Sunday, April 15, 2007


Born to Norman peasants, Nicolas Poussin (1594-1665) went to Paris in 1612, working with Mannerist artists and collaborating with Philippe de Champaigne. In Rome by 1624, he worked in Domenichino's studio, absorbing his composition and cool colors. Poussin's art developed slowly.

In 1640 Louis XIII persuaded him to supervise a large decorative project in Paris, but Poussin soon returned to Rome, suited neither for large projects nor for court intrigue and competition. He usually painted what he chose, on speculation rather than commission .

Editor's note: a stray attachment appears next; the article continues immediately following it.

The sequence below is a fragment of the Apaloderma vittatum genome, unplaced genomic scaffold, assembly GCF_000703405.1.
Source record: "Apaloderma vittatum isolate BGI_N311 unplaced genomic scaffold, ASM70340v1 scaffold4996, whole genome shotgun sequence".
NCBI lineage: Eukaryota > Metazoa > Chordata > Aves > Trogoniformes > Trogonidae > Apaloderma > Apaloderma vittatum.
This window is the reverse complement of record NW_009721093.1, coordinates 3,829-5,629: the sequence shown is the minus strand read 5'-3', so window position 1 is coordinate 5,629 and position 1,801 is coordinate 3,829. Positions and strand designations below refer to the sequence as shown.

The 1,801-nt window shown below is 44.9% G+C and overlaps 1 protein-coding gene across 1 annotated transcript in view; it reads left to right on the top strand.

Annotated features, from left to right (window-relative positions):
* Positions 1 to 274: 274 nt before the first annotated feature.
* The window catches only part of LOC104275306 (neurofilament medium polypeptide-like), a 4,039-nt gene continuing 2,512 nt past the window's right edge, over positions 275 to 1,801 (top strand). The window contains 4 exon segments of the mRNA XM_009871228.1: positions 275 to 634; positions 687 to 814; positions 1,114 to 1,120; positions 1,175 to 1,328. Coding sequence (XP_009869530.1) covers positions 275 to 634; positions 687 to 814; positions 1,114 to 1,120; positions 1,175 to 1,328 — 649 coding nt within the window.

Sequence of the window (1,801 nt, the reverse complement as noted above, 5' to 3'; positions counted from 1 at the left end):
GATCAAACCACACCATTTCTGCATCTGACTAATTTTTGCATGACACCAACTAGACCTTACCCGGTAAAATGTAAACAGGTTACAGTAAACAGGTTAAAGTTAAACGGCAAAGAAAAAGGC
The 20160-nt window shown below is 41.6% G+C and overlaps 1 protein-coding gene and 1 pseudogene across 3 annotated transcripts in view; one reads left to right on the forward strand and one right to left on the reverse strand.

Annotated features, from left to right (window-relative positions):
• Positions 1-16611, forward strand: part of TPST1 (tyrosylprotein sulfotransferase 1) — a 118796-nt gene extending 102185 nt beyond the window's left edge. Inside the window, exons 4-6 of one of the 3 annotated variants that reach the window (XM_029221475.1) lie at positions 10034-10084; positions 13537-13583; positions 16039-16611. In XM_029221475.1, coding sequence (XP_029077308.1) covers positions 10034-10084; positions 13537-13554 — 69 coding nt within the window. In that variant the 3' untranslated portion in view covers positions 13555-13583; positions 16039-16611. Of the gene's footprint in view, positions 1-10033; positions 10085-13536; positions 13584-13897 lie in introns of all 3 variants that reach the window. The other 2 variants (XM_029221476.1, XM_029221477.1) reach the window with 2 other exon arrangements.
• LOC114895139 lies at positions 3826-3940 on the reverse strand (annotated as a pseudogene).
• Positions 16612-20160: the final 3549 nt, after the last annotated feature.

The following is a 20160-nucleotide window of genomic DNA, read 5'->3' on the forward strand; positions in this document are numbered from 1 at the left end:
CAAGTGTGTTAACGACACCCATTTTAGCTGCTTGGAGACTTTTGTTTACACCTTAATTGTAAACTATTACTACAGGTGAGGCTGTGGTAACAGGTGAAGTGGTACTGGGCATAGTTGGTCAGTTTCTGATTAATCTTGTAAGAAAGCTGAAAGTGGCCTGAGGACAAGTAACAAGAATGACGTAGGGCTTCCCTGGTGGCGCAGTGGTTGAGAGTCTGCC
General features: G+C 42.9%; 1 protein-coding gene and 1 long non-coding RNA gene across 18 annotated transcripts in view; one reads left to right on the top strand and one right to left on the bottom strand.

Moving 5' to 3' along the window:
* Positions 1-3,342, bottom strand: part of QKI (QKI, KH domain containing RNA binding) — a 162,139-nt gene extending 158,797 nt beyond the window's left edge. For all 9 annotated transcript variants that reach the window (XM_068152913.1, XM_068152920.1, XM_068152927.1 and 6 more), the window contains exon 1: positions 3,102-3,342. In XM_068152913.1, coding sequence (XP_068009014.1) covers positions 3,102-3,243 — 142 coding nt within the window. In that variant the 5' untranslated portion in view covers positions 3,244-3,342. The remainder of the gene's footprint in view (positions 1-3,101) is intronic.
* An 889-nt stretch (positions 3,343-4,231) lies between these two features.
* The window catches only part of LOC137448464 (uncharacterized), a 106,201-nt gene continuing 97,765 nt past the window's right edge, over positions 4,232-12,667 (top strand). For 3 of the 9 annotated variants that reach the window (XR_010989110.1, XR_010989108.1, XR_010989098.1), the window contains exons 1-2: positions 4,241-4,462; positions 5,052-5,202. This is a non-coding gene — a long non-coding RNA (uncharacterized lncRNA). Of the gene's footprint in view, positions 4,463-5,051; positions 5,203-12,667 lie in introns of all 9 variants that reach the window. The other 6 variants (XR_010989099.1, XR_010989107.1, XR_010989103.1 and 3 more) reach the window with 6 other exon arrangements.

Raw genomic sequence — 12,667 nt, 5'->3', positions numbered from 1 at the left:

His pictures, rather than pupils, shaped European art for generations. Poussin was the chief formulator of the French classical tradition in painting. By the mid-1630s, he began exploring a serene, classical style inspired by Raphael and antiquity, emphasizing form and moral content. His late works are essays in solid geometry.

This Holy Family with the Infant St. John the Baptist and St. Elizabeth painted about 1651 was sold on auction in 1981 by the Duke of Devonshire, heir to the Chatsworth estate, for 1.8 million ($3.6 million) to D.Wildenstein, the famous and powerful Parisian art dealer. It is now part of the The Cleveland Museum of Art collections.

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